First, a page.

Surprise leap in Canada's job growth dials down talk of more rate cuts
Canada's employment market is continuing down a rocky road, but at least it's consistently rocky.
The economy gained 28,700 jobs in March, when little hiring, if any, had been expected and coming after a loss of 1,000 positions the previous month.
When all tallied, that works out to unemployment rate of 6.8 per cent — the same level as February.
But most of the new jobs in March were part-time, up by 56,800 positions, while full-time employment fell 28,200. It was the other way around in February, when full-time positions accounted for the bulk of hiring, at 34,000, while part-time work was down 34,900.
“The employment numbers are consistent with an economy still scratching out some modest growth,” said Douglas Porter, chief economist at BMO Capital Markets.
“It also quite rapidly dialed down the talk of further rate cuts from the Bank of Canada. We certainly can’t put that to bed by any means, and certainly not based on one jobs report. But this figure just didn’t advance the cause one iota for rate cuts.”
Hiring in March was dominated by the public sector, which added 26,500 positions, while there were 19,300 more private-sector employees on the job during the month. Self-employment fell by about 17,000.
By sector, the service providers bolstered their payrolls by 45,300, in contrast to a loss of 16,500 jobs at goods-producing companies.
Manufacturing shed 2,400 workers in March, but at slower pace than the 19,900 drop a month earlier. The number of construction workers also fell, down 12,000 after a 15,000 increase in February.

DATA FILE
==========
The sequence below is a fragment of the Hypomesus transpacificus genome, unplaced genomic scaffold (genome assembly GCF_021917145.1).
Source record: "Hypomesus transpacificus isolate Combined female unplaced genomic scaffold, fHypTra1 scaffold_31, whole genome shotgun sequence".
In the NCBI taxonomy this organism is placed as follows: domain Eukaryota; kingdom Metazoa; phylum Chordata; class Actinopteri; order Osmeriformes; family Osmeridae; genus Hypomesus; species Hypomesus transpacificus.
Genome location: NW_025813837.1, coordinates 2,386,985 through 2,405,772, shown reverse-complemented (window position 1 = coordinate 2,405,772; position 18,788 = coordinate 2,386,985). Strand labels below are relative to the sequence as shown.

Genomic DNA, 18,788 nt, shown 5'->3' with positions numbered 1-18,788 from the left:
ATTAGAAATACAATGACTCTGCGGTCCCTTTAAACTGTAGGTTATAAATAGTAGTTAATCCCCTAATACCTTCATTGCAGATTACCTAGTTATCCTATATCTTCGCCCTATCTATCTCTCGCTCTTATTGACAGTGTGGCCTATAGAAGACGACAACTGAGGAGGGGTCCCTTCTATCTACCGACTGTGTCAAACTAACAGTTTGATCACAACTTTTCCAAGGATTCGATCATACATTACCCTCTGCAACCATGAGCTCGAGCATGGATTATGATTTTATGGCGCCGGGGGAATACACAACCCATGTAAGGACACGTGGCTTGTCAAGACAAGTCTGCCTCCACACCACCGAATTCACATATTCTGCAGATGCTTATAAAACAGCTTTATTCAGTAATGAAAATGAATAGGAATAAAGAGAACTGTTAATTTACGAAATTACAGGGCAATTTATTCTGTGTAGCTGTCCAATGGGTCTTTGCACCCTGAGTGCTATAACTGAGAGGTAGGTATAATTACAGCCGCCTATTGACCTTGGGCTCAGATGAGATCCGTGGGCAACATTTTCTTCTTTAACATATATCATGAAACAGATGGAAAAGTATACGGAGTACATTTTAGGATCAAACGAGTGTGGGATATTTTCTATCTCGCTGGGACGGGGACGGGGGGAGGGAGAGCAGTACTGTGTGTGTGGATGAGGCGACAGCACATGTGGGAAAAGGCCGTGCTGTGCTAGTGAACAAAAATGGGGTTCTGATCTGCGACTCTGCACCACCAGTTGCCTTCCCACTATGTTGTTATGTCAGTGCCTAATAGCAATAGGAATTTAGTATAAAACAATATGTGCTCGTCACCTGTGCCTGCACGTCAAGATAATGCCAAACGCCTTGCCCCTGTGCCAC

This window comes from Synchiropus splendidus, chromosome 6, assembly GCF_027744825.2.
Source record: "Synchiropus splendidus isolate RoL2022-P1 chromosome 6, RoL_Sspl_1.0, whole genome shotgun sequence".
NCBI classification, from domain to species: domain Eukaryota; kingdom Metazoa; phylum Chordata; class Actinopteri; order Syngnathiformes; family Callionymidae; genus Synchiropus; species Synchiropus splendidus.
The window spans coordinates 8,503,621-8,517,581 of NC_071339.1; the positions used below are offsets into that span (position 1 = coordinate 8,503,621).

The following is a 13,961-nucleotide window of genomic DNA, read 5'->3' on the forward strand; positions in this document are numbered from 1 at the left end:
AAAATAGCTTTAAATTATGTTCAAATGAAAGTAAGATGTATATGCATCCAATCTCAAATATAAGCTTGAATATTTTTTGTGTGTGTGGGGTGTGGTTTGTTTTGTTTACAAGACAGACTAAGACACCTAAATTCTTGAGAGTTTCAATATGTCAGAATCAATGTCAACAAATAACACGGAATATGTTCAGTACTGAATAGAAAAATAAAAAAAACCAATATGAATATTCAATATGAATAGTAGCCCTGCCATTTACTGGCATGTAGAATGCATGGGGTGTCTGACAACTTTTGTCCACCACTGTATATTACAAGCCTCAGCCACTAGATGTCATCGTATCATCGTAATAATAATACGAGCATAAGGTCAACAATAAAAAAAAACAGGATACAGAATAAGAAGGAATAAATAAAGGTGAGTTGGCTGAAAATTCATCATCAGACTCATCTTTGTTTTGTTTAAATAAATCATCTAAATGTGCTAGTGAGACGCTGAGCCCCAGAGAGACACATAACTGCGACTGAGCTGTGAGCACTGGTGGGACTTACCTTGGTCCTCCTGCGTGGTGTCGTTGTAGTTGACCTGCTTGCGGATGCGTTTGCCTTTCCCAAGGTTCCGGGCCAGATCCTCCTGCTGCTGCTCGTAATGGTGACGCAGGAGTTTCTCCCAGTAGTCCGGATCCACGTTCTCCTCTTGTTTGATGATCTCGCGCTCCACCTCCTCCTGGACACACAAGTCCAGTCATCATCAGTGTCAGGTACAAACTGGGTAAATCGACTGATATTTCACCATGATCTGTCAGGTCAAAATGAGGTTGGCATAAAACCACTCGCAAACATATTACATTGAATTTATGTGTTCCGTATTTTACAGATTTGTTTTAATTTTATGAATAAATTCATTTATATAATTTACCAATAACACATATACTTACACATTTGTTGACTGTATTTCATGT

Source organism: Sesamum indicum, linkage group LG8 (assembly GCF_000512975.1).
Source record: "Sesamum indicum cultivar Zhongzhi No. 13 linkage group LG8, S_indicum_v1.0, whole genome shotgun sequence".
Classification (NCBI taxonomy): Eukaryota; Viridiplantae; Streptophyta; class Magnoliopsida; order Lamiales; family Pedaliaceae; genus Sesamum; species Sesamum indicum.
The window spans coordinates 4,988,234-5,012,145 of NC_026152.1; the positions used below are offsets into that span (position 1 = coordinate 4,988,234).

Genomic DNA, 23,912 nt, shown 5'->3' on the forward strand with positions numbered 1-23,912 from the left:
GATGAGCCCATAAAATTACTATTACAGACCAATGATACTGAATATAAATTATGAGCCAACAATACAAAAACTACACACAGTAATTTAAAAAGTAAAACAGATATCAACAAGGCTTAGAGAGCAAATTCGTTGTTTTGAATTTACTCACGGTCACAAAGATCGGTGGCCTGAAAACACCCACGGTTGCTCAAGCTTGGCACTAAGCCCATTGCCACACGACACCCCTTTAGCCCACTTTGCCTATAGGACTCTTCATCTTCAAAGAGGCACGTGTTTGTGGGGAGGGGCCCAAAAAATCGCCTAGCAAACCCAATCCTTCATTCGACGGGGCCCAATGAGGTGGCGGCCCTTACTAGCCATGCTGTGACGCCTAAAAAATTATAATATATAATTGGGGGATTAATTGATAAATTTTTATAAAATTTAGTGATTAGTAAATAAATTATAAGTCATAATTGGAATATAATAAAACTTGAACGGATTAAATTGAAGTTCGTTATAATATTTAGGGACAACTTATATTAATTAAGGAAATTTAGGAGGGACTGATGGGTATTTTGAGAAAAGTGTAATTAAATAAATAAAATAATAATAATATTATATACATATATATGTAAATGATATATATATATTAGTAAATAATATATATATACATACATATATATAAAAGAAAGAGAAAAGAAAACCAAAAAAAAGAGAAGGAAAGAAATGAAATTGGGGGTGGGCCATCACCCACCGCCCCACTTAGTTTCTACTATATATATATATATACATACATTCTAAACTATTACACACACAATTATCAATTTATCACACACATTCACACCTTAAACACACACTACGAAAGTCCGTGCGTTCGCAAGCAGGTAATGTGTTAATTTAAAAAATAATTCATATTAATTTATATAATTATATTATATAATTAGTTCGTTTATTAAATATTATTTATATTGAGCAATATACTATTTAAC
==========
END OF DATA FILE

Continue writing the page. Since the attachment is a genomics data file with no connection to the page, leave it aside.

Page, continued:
“Even despite anticipated weakening in energy-sector employment and the hit to retail payrolls, we expect that the non-energy parts of the economy that benefit from lower energy costs and increased export demand from the U.S. will be able to keep the economy on a positive growth path,” said Dawn Desjardins, assistant chief economist at RBC Economics.
“Our expectation is that as the positive offsets continue, this will convince the Bank of Canada that it does not need to implement any more rate cuts to act as insurance against a significant downturn in the economy.”
In January, the Bank of Canada unexpectedly cut its trendsetting interest rate to 0.75 per cent from one per cent, a level untouched since September 2010.
Bank governor Stephen Poloz referred to that rate cut as “insurance” against the economic impact of the price plunge in crude oil, which is Canada’s single-largest export product. The central bank’s next rate decision will be on Wednesday.
Finance Minister Joe Oliver met this week with private-sector economists ahead of his April 21 budget, which will be later than the spending document’s usual release date.
Oliver said the consensus for this year’s economic growth is now about two per cent. That’s down from the previous consensus of 2.6 per cent.
Date: Apr 10, 2015